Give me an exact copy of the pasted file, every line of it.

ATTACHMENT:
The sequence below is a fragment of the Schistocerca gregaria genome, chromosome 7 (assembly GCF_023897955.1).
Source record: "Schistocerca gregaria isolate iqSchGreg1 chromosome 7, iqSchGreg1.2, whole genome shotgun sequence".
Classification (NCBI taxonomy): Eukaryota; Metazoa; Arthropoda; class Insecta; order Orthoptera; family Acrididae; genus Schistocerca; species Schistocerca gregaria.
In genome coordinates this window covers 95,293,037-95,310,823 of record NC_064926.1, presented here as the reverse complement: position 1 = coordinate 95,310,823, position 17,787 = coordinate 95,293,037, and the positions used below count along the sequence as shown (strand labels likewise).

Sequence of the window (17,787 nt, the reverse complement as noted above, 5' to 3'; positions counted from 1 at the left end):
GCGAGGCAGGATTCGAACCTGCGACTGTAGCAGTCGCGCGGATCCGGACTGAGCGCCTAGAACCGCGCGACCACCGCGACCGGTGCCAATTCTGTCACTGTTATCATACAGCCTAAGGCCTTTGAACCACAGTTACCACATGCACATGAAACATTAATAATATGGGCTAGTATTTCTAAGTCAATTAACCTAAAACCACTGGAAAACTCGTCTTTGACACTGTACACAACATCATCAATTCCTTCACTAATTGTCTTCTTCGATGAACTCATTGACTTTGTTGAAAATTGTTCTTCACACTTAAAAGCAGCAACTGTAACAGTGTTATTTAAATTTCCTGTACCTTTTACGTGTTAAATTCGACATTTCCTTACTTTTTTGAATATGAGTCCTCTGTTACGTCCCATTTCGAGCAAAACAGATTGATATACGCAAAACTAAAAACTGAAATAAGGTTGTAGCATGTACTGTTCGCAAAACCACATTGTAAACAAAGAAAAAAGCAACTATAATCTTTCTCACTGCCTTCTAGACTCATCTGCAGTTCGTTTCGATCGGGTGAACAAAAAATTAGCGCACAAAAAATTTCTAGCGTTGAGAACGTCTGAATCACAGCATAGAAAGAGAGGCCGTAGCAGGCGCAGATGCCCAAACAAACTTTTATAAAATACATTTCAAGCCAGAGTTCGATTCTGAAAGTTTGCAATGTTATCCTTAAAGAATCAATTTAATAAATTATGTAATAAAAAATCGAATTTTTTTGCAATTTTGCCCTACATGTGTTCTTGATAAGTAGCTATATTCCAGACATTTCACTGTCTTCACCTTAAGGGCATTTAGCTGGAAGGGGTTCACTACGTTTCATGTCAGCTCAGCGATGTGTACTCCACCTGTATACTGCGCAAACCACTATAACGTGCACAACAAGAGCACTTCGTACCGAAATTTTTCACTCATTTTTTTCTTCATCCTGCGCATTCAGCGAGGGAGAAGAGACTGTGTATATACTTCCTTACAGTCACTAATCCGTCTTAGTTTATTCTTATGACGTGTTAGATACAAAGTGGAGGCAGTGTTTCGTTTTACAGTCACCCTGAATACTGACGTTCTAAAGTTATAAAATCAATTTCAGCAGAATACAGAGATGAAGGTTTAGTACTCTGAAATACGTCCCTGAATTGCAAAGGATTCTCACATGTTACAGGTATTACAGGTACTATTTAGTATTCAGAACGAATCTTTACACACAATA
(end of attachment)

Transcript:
The sequence below is a fragment of the Schistocerca gregaria genome, chromosome 7 (assembly GCF_023897955.1).
Source record: "Schistocerca gregaria isolate iqSchGreg1 chromosome 7, iqSchGreg1.2, whole genome shotgun sequence".
Classification (NCBI taxonomy): Eukaryota; Metazoa; Arthropoda; class Insecta; order Orthoptera; family Acrididae; genus Schistocerca; species Schistocerca gregaria.
In genome coordinates this window covers 95,293,037-95,310,823 of record NC_064926.1, presented here as the reverse complement: position 1 = coordinate 95,310,823, position 17,787 = coordinate 95,293,037, and the positions used below count along the sequence as shown (strand labels likewise).

Sequence of the window (17,787 nt, the reverse complement as noted above, 5' to 3'; positions counted from 1 at the left end):
GCGAGGCAGGATTCGAACCTGCGACTGTAGCAGTCGCGCGGATCCGGACTGAGCGCCTAGAACCGCGCGACCACCGCGACCGGTGCCAATTCTGTCACTGTTATCATACAGCCTAAGGCCTTTGAACCACAGTTACCACATGCACATGAAACATTAATAATATGGGCTAGTATTTCTAAGTCAATTAACCTAAAACCACTGGAAAACTCGTCTTTGACACTGTACACAACATCATCAATTCCTTCACTAATTGTCTTCTTCGATGAACTCATTGACTTTGTTGAAAATTGTTCTTCACACTTAAAAGCAGCAACTGTAACAGTGTTATTTAAATTTCCTGTACCTTTTACGTGTTAAATTCGACATTTCCTTACTTTTTTGAATATGAGTCCTCTGTTACGTCCCATTTCGAGCAAAACAGATTGATATACGCAAAACTAAAAACTGAAATAAGGTTGTAGCATGTACTGTTCGCAAAACCACATTGTAAACAAAGAAAAAAGCAACTATAATCTTTCTCACTGCCTTCTAGACTCATCTGCAGTTCGTTTCGATCGGGTGAACAAAAAATTAGCGCACAAAAAATTTCTAGCGTTGAGAACGTCTGAATCACAGCATAGAAAGAGAGGCCGTAGCAGGCGCAGATGCCCAAACAAACTTTTATAAAATACATTTCAAGCCAGAGTTCGATTCTGAAAGTTTGCAATGTTATCCTTAAAGAATCAATTTAATAAATTATGTAATAAAAAATCGAATTTTTTTGCAATTTTGCCCTACATGTGTTCTTGATAAGTAGCTATATTCCAGACATTTCACTGTCTTCACCTTAAGGGCATTTAGCTGGAAGGGGTTCACTACGTTTCATGTCAGCTCAGCGATGTGTACTCCACCTGTATACTGCGCAAACCACTATAACGTGCACAACAAGAGCACTTCGTACCGAAATTTTTCACTCATTTTTTTCTTCATCCTGCGCATTCAGCGAGGGAGAAGAGACTGTGTATATACTTCCTTACAGTCACTAATCCGTCTTAGTTTATTCTTATGACGTGTTAGATACAAAGTGGAGGCAGTGTTTCGTTTTACAGTCACCCTGAATACTGACGTTCTAAAGTTATAAAATCAATTTCAGCAGAATACAGAGATGAAGGTTTAGTACTCTGAAATACGTCCCTGAATTGCAAAGGATTCTCACATGTTACAGGTATTACAGGTACTATTTAGTATTCAGAACGAATCTTTACACACAATA